Teaching Tennis to Young Beginners

Tips for Instructing 4 to 7 Year-Olds

Man showing a young girl tennis techniques
(Arthur Tilley/Stockbyte/Getty Images)

If you need some tips for teaching young children between the ages of four and seven how to play tennis, the key is to keep things light and keep things fun. Sure, tennis isn't the easiest sport for young children to learn, but if you start kids right, they're likely to be lifelong players.

Ensure Success

The best way to make sure young kids have fun and learn well is to keep them experiencing success. We suggest using progressions, which are central to the teaching style advocated by the Professional Tennis Registry (PTR). That means slowly working up to mastering some basic strokes, and then putting the children through a series of drills to ensure those strokes become ingrained.

Start With Basic Strokes

First, teach your children how to grip a tennis racquet. No need to buy an expensive racquet at this point, either—just make sure it's the correct size for the youngster.

Once they are comfortable handling the racquet, teach a simple groundstroke with this progression:

  • Start with a very short backswing and possibly shortened grip, but normal follow-through, then gradually lengthen the backswing and slide the grip toward the handle.
  • Start with a drop feed, go to a short toss feed, then feed from your racquet.
  • Start inside the service line and then gradually move back.
  • Start with the children hitting the ball while standing in one spot, then have them move just a few steps toward the ball, then progress to them running toward the ball. Some kids position themselves better when they run to the ball than when they don't have to run.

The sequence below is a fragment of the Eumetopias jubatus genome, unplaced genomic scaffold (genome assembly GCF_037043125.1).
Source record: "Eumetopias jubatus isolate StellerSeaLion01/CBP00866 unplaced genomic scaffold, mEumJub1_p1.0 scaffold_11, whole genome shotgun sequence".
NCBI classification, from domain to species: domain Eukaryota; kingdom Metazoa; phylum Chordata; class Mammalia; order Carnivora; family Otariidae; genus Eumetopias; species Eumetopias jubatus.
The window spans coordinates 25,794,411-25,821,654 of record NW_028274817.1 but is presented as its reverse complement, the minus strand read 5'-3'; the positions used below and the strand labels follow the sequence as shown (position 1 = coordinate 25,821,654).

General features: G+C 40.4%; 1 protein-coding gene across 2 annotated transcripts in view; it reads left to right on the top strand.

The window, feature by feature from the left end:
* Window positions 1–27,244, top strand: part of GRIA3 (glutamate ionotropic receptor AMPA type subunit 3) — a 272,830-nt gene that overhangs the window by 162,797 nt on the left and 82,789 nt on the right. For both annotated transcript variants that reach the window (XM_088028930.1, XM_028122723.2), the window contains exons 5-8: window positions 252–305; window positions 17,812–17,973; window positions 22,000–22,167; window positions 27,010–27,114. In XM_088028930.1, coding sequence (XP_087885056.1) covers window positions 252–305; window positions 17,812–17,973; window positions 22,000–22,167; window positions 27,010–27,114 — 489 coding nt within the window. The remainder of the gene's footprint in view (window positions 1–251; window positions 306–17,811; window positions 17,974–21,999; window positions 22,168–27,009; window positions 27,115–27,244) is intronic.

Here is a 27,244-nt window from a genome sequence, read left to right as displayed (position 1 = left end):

Once your pupil or pupils have mastered this stroke, you can move on to some overhead shots:

  • Start with the racquet overhead at the point of contact, then gradually introduce a bigger swing.
  • Start the student just three feet from the net, then gradually move the student back.
  • Start with an ultra-soft feed right to the racquet, then introduce some higher feeds.

If the kids find the drills too difficult, then revert to something easy, like a series of volleys. With accurate feeds, even the least coordinated kid will get volleys to go in—and that feeling of success will help them concentrate on perfecting their strokes.

Keep It Short and Simple

Children have short attention spans, so don't overdue it. You'll only wear them out—mentally, physically, or both—which might put them off the game for good. Thirty minutes is plenty of time for students four to seven years of age. Introduce enough components to keep things interesting, but not so many that they get confused and their technique suffers.

Make It Fun

Kids will sense if you don't think they're progressing fast enough, and this can discourage them from playing again. So keep things light and encouraging with these tips:

  • Every comment you make should have an element of praise, and you should praise generously. When making corrections, preface them with something positive.
  • Kids enjoy counting toward easy goals, like getting six shots in as a group to earn an extra-long game. If you have just one kid, or all the kids have similar abilities, individual goals are fun, too.
  • Once the kids know a good selection of games, let them vote on a few choices that fit with the day's lesson.
  • Follow drills with fun, "no-lose" games for the first few lessons, then gradually introduce competition as confidence takes hold.
  • Again, make sure the kids are using the right length racquet along with the big, slow balls made for children. Most kids like the foam balls better than the felt-covered, and the foam can be useful and fun for adults too.